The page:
The education systems I follow – Canadian, American, and UK – are so ponderously top-heavy on the supply-side of education economics that they can only survive from toppling over by using complex, interlocking schemes that deliberately and successfully thwart reform efforts from the demand-side (the customers). Having usurped the rightful “property” and duty of parents and teachers, they cling to power and influence by deceitful methods.

There are probably 101 DECEITS that impede effective education. I will start listing a few and you can add others.

   1. We aim for a classless society. Yet, by denial of choice in education, poor or disadvantaged students are prevented from overcoming limitations and leave school with deficient skills for quality life, work, or further education. Lack of choice frustrates social mobility. Equality of opportunity applies to the rich who can buy private education or move to catchment areas where schools respond to articulate customers.

      Look at the array of obstructionists that prevent CHOICE mechanisms from operating (magnet schools, charter schools, vouchers, open access….) and you start to see a good picture of those vested interests that benefit from a monopoly, state supply system.

   2. We have civilian governance of education. That is, trustees, are elected from the community to ensure that schools are run for the benefit of the students and not the providers (teachers, administrators, teacher educators, etc.) Yet, how many trustees do we see that are themselves educators, ex-educators, or ex-teacher union leaders with hidden agendas? And, they are quickly trained and domesticated to follow the dictates of the administrators. Some simply exploit this experience as an opportunistic stepping stone in pursuit of higher political aspirations.
   3. High costs of education are mainly due to teacher salaries. Yet, is this true? Compute all the overhead and subsidiary costs of the system. Factor in top dollar salaries of administrators and the rest of this bureaucratic empire. Don’t forget the costs of lawyers who are always on call in case of disputes. And, don’t forget the costs of Public Relations experts, conflict resolution experts, facilitators…..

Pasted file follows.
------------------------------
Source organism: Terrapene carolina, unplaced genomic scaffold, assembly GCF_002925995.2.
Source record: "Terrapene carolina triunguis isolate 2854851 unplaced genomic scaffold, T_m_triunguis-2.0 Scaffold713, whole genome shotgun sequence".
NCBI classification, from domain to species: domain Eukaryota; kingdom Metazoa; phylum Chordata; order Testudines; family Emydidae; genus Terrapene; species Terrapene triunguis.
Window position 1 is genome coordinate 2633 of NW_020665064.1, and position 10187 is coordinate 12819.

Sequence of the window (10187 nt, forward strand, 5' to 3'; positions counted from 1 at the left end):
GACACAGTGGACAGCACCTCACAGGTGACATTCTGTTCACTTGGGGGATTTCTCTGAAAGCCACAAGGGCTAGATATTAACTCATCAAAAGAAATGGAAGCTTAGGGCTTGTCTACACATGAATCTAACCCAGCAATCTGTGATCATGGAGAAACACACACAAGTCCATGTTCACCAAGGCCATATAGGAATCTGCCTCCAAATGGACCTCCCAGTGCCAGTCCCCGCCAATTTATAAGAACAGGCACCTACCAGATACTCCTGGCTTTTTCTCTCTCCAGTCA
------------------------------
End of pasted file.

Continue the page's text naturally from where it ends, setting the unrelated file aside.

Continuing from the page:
4. Parent involvement is very important to boost student achievement. Yes, research supports the correlation between student achievement and parent involvement, yet the current waves of soliciting more parent participation results in only more fund and fun-raising activities – not academic attention. Furthermore, whole industries of “parent involvement practitioners” are spinning off of this fad, further providing jobs for unemployed education PhD’s, adding more layers of “experts” and further mystifying parents and keeping them at bay.
   5. Education enables young people to be self-sufficient adults. However, the rising tide of mediocrity and dependency arising from “illiterate” grads is troubling. In some populations over 40% of students are drop-outs, leading to underemployment or dependence on welfare.

The poor economic performance in France and Germany is blamed on the education systems which prepare students for government welfare (“Learning to Love the Dole”) more than they do for entrepreneurship or productive employment. See: Europe’s Philosophy of Failure here: